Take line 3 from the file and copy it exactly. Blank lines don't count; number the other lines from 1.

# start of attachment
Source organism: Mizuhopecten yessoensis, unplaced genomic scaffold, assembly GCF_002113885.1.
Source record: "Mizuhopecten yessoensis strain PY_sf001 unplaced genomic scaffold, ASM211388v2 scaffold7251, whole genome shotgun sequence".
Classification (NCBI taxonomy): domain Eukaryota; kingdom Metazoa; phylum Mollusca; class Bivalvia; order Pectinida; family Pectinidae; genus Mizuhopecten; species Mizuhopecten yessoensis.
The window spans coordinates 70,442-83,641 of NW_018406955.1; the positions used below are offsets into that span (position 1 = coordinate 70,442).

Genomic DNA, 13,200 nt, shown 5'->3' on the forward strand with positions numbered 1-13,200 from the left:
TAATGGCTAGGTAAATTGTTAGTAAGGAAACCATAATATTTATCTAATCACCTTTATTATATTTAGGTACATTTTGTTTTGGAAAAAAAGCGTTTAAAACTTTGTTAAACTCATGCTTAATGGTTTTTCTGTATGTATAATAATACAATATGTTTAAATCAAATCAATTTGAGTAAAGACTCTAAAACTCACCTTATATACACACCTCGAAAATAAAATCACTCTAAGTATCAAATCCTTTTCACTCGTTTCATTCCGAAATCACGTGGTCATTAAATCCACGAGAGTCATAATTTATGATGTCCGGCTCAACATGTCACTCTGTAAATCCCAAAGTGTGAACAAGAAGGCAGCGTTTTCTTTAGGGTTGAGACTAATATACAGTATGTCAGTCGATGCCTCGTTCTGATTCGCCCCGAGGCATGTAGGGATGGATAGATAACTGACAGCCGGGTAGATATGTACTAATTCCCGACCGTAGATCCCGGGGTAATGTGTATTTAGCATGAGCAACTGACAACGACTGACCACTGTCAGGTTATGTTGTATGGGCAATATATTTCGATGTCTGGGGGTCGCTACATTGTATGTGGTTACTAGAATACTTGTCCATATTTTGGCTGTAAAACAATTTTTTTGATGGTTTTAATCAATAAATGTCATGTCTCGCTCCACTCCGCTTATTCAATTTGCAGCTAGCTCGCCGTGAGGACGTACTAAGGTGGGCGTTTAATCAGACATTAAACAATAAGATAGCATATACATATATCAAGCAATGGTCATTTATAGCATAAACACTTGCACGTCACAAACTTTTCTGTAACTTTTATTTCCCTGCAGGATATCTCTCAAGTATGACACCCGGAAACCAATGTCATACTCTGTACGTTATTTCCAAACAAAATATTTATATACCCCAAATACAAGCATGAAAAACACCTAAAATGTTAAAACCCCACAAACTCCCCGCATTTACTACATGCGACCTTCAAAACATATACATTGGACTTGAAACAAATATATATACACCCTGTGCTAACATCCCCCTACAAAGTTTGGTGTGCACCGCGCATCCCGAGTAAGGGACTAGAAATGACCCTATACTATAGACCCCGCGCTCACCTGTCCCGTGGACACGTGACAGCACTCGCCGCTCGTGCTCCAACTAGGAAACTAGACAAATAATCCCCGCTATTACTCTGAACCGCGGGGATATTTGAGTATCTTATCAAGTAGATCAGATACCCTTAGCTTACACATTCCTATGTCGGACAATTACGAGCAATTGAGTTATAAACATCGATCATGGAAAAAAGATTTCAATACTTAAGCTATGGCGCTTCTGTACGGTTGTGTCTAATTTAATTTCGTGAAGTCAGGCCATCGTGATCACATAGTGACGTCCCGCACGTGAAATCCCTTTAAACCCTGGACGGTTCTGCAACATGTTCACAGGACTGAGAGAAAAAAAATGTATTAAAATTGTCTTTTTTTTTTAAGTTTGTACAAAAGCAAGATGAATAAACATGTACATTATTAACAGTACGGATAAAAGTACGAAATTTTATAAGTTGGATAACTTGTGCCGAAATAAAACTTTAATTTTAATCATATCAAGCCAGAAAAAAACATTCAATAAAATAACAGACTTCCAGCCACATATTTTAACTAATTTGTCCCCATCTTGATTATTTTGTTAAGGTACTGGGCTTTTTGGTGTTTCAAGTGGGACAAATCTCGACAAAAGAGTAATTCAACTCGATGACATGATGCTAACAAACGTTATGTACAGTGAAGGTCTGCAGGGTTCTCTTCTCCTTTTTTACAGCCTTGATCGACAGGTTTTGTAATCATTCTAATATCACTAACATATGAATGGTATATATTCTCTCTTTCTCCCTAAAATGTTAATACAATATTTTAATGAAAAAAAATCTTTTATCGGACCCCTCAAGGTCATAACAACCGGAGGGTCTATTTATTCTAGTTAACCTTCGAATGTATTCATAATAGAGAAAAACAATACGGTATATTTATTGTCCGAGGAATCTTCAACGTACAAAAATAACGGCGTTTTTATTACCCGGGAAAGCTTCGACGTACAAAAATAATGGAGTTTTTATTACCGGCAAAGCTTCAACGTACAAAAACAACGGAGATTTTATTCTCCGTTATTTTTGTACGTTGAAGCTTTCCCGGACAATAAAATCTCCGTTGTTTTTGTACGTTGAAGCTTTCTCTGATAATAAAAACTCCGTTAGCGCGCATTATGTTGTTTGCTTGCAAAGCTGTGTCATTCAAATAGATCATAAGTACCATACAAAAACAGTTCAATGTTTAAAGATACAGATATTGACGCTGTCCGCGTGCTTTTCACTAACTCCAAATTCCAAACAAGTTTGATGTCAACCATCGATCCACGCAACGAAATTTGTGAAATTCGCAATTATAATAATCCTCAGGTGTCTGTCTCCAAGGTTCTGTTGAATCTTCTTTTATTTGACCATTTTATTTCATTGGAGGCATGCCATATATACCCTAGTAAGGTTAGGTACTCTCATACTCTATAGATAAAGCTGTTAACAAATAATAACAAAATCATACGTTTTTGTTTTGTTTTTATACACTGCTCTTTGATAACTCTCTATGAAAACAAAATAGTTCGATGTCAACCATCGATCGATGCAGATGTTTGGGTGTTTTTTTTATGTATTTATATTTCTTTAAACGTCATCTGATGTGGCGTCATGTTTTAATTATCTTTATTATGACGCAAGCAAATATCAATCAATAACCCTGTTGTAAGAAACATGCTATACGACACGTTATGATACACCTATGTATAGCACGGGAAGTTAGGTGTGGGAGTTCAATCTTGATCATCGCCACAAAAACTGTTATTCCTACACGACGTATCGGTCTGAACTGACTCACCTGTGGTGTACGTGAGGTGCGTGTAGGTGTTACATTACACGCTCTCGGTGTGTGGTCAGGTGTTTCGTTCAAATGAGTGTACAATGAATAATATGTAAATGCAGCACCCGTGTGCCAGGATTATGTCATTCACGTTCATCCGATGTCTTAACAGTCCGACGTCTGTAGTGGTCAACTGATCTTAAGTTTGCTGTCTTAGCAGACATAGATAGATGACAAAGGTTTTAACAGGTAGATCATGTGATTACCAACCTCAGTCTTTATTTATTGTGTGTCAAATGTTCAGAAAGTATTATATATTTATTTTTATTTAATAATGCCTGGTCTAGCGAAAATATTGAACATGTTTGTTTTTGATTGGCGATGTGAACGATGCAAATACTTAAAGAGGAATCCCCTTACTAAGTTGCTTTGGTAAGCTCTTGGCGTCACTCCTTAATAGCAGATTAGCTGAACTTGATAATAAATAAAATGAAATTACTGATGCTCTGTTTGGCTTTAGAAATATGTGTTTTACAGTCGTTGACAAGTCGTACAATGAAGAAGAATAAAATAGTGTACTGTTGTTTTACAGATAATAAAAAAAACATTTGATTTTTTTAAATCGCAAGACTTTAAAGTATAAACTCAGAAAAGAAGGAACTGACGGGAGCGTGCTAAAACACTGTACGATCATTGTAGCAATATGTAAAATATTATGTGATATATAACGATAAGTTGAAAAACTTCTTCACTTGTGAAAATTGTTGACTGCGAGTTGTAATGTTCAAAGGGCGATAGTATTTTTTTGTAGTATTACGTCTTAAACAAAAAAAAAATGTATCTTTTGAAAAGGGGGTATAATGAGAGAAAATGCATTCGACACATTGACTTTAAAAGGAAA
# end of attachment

Classification (NCBI taxonomy): domain Eukaryota; kingdom Metazoa; phylum Mollusca; class Bivalvia; order Pectinida; family Pectinidae; genus Mizuhopecten; species Mizuhopecten yessoensis.